Immigration and Benefits?
It is the law in North Carolina that all workers, even undocumented workers, have a right to file for workers’ compensation benefits. Rivera v. Trapp, 135 N.C.App. 296, 519 S.E.2d 777 (1999).
What happens if an injured worker is not able to return to work because of their immigration status?
In North Carolina, if an undocumented worker was able to find work before their injury despite their immigration status, the assumption is that their injury is preventing them from a return to work, not their immigration status. Gayton v. Gage Carolina Metals, Inc., 149 N.C.App. 346, 351, 560 S.E.2d 870, 874 (2002).
If you have experienced a job-related injury that makes it impossible for you to return to work, your immigration status should not keep you from receiving workers’ compensation benefits. If you can present proof that you cannot find a new job because of your injury, your employer will have to provide you with benefits even if your immigration status was a factor in your job search.
It is important to remember that worker’s compensation claims can be complex.
For more information about how we can help, please call Brian Elston Law at 828.575.9700 to schedule a consultation today.
(The information above is is provided for general information purposes only and does not constitute legal or other professional advice or an opinion of any kind. Users of this web site are advised to seek specific legal advice by contacting members of Brian Elston Law (or their own legal counsel) regarding any specific legal issues. Brian Elston Law does not warrant or guarantee the quality, accuracy or completeness of any information on this web site. The articles published on this web site are current as of their original date of publication, but should not be relied upon as accurate, timely or fit for any particular purpose.)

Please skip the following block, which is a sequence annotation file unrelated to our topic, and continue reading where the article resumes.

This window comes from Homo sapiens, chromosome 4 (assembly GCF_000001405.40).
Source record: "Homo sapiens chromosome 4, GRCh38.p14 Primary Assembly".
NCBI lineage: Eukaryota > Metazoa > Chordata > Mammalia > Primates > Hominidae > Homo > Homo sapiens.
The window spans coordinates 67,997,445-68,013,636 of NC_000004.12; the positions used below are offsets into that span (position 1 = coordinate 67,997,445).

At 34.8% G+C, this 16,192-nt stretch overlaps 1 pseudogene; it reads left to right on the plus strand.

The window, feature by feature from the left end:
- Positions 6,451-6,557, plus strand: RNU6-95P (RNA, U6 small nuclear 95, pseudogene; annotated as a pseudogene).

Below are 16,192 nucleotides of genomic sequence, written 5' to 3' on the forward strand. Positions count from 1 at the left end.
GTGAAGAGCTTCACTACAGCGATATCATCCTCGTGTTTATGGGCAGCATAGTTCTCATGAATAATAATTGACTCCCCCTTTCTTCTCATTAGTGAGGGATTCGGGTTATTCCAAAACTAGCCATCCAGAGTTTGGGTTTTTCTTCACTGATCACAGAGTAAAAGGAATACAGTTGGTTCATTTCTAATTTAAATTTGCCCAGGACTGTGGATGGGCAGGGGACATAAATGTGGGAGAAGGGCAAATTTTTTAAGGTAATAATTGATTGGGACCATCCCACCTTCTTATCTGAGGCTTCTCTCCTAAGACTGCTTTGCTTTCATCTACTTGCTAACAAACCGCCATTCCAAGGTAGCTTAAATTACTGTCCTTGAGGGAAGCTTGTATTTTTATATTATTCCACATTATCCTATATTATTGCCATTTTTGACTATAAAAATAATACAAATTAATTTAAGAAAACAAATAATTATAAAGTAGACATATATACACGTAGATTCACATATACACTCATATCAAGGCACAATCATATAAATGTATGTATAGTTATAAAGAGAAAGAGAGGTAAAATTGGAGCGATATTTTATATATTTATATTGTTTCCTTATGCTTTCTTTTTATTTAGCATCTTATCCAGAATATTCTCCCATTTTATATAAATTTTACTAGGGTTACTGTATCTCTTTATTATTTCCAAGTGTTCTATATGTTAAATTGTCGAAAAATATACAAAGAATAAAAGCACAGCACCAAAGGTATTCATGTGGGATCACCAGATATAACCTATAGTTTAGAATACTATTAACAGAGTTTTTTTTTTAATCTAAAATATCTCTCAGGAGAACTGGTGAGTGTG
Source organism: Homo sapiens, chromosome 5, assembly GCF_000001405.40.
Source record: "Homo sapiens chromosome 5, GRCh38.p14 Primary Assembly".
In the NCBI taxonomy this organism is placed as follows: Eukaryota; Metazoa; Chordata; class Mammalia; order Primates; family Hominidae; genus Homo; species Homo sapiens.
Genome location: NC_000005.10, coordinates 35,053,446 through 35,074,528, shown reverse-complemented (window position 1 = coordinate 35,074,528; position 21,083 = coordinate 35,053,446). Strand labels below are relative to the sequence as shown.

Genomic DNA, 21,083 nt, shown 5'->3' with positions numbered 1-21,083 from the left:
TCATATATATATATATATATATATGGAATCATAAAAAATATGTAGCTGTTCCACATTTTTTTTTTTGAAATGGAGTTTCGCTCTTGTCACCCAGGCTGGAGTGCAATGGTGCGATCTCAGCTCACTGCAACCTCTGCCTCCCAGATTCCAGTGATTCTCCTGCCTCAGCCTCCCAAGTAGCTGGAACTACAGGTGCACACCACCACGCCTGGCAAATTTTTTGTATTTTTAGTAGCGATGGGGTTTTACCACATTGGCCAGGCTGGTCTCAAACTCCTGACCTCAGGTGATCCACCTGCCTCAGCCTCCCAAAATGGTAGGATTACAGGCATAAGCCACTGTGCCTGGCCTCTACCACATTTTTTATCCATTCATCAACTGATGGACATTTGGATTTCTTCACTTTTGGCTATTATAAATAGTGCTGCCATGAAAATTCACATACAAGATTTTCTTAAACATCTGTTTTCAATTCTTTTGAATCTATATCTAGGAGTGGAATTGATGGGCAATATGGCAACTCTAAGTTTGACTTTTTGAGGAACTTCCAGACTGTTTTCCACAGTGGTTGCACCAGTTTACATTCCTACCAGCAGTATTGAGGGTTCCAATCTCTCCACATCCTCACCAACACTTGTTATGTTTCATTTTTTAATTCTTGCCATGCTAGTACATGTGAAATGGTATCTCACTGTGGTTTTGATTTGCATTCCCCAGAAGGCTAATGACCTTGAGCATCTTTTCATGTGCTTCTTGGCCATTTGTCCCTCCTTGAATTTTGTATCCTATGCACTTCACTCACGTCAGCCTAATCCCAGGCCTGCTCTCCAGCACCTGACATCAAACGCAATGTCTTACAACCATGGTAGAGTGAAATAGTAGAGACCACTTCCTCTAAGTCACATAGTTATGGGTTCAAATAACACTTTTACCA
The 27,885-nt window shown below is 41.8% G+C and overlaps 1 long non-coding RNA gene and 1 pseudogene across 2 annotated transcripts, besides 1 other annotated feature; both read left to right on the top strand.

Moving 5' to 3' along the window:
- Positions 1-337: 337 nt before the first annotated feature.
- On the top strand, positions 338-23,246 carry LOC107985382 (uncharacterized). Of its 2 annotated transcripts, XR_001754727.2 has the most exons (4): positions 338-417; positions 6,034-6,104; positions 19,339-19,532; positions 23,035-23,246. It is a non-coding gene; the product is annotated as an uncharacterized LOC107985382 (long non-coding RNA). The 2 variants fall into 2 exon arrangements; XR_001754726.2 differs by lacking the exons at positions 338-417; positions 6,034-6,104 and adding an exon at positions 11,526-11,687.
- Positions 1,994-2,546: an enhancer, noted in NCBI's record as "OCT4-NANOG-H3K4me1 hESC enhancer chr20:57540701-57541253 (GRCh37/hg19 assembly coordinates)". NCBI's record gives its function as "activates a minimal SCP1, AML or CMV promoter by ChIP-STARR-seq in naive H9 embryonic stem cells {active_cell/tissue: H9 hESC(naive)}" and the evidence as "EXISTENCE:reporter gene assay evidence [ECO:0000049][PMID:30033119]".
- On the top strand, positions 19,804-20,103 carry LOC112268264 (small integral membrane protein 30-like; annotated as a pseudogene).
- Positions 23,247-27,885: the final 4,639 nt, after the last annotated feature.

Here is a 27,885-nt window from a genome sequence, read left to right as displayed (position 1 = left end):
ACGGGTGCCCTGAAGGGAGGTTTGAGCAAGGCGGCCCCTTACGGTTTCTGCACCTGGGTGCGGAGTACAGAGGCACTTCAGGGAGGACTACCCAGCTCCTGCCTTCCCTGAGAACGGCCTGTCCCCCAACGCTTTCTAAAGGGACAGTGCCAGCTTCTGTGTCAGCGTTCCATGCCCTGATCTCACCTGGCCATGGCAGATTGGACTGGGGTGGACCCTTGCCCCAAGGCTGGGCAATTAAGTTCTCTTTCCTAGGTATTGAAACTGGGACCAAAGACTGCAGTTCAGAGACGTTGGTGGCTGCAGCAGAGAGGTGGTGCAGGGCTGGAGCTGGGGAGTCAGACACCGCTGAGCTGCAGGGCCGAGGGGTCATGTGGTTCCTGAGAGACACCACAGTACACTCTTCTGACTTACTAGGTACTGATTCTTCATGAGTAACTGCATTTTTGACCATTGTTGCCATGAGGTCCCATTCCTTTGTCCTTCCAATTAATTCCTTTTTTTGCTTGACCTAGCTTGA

Four years ago, my spouse had to make a choice: continue in the teaching profession (as she had been doing for 10+ years) or…..provide for her family and kids the way that she wanted to. At the time the General Assembly was reducing its funding to public schools. She hadn’t had a raise in 10 years and the outlook for the teaching profession was bleak. Tears were shed at the decision….
Thank you to all the teachers who are headed to Raleigh today and taking the fight for increased support to the General Assembly.
My wife continues to support teachers and students, but in a different role than as a teacher.
Brian Elston Law also supports public education by representing students and parents in special education and personal injury related issues.
Will my weekly check change if I start my own business?